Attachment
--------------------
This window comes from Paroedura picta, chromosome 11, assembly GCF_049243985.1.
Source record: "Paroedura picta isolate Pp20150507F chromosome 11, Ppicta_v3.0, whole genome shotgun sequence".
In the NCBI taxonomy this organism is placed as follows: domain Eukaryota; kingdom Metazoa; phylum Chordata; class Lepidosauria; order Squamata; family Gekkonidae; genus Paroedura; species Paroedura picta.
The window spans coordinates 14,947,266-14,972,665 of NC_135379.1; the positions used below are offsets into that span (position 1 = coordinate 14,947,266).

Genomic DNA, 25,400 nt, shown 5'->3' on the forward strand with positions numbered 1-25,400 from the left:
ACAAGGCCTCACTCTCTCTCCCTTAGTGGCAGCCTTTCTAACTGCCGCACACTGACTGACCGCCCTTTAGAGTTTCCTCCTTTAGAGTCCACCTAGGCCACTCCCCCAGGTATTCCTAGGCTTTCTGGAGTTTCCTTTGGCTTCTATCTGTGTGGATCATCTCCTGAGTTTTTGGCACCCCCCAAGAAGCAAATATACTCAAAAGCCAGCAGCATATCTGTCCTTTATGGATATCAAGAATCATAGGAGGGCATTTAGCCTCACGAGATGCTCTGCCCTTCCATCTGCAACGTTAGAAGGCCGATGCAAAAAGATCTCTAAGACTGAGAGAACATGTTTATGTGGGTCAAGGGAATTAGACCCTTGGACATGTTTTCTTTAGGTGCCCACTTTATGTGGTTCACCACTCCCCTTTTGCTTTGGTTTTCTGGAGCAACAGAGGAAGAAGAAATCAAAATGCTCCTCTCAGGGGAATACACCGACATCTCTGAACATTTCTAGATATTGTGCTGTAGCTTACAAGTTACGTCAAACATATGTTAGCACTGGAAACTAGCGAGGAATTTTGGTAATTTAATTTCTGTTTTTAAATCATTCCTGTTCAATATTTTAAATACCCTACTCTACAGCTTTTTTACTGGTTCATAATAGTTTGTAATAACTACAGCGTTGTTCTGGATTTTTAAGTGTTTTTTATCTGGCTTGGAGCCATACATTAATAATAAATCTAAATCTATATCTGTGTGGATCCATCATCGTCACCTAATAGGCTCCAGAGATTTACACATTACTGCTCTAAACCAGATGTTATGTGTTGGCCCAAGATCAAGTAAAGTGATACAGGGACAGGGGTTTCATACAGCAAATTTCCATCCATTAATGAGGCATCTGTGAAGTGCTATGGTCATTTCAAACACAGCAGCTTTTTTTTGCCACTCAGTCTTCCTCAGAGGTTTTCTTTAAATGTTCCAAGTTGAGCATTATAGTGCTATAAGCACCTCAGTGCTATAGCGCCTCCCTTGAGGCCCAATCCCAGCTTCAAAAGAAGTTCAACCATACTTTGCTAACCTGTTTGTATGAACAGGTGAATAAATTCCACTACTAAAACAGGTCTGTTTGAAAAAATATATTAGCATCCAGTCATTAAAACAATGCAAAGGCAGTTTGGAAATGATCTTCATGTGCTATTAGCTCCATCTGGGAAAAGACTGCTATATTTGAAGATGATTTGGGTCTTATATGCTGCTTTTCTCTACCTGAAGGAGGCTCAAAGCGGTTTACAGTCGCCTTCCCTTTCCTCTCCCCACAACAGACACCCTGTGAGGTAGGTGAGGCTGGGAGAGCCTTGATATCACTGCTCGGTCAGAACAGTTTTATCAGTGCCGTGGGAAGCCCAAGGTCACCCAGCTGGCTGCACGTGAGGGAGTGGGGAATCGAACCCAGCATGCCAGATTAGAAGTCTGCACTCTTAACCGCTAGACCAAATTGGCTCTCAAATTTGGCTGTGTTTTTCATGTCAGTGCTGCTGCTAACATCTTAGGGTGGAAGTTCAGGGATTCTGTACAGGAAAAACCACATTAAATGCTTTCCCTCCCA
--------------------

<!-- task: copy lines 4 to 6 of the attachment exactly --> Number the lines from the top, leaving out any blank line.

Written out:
The window spans coordinates 14,947,266-14,972,665 of NC_135379.1; the positions used below are offsets into that span (position 1 = coordinate 14,947,266).

Genomic DNA, 25,400 nt, shown 5'->3' on the forward strand with positions numbered 1-25,400 from the left:
ACAAGGCCTCACTCTCTCTCCCTTAGTGGCAGCCTTTCTAACTGCCGCACACTGACTGACCGCCCTTTAGAGTTTCCTCCTTTAGAGTCCACCTAGGCCACTCCCCCAGGTATTCCTAGGCTTTCTGGAGTTTCCTTTGGCTTCTATCTGTGTGGATCATCTCCTGAGTTTTTGGCACCCCCCAAGAAGCAAATATACTCAAAAGCCAGCAGCATATCTGTCCTTTATGGATATCAAGAATCATAGGAGGGCATTTAGCCTCACGAGATGCTCTGCCCTTCCATCTGCAACGTTAGAAGGCCGATGCAAAAAGATCTCTAAGACTGAGAGAACATGTTTATGTGGGTCAAGGGAATTAGACCCTTGGACATGTTTTCTTTAGGTGCCCACTTTATGTGGTTCACCACTCCCCTTTTGCTTTGGTTTTCTGGAGCAACAGAGGAAGAAGAAATCAAAATGCTCCTCTCAGGGGAATACACCGACATCTCTGAACATTTCTAGATATTGTGCTGTAGCTTACAAGTTACGTCAAACATATGTTAGCACTGGAAACTAGCGAGGAATTTTGGTAATTTAATTTCTGTTTTTAAATCATTCCTGTTCAATATTTTAAATACCCTACTCTACAGCTTTTTTACTGGTTCATAATAGTTTGTAATAACTACAGCGTTGTTCTGGATTTTTAAGTGTTTTTTATCTGGCTTGGAGCCATACATTAATAATAAATCTAAATCTATATCTGTGTGGATCCATCATCGTCACCTAATAGGCTCCAGAGATTTACACATTACTGCTCTAAACCAGATGTTATGTGTTGGCCCAAGATCAAGTAAAGTGATACAGGGACAGGGGTTTCATACAGCAAATTTCCATCCATTAATGAGGCATCTGTGAAGTGCTATGGTCATTTCAAACACAGCAGCTTTTTTTTGCCACTCAGTCTTCCTCAGAGGTTTTCTTTAAATGTTCCAAGTTGAGCATTATAGTGCTATAAGCACCTCAGTGCTATAGCGCCTCCCTTGAGGCCCAATCCCAGCTTCAAAAGAAGTTCAACCATACTTTGCTAACCTGTTTGTATGAACAGGTGAATAAATTCCACTACTAAAACAGGTCTGTTTGAAAAAATATATTAGCATCCAGTCATTAAAACAATGCAAAGGCAGTTTGGAAATGATCTTCATGTGCTATTAGCTCCATCTGGGAAAAGACTGCTATATTTGAAGATGATTTGGGTCTTATATGCTGCTTTTCTCTACCTGAAGGAGGCTCAAAGCGGTTTACAGTCGCCTTCCCTTTCCTCTCCCCACAACAGACACCCTGTGAGGTAGGTGAGGCTGGGAGAGCCTTGATATCACTGCTCGGTCAGAACAGTTTTATCAGTGCCGTGGGAAGCCCAAGGTCACCCAGCTGGCTGCACGTGAGGGAGTGGGGAATCGAACCCAGCATGCCAGATTAGAAGTCTGCACTCTTAACCGCTAGACCAAATTGGCTCTCAAATTTGGCTGTGTTTTTCATGTCAGTGCTGCTGCTAACATCTTAGGGTGGAAGTTCAGGGATTCTGTACAGGAAAAACCACATTAAATGCTTTCCCTCCCA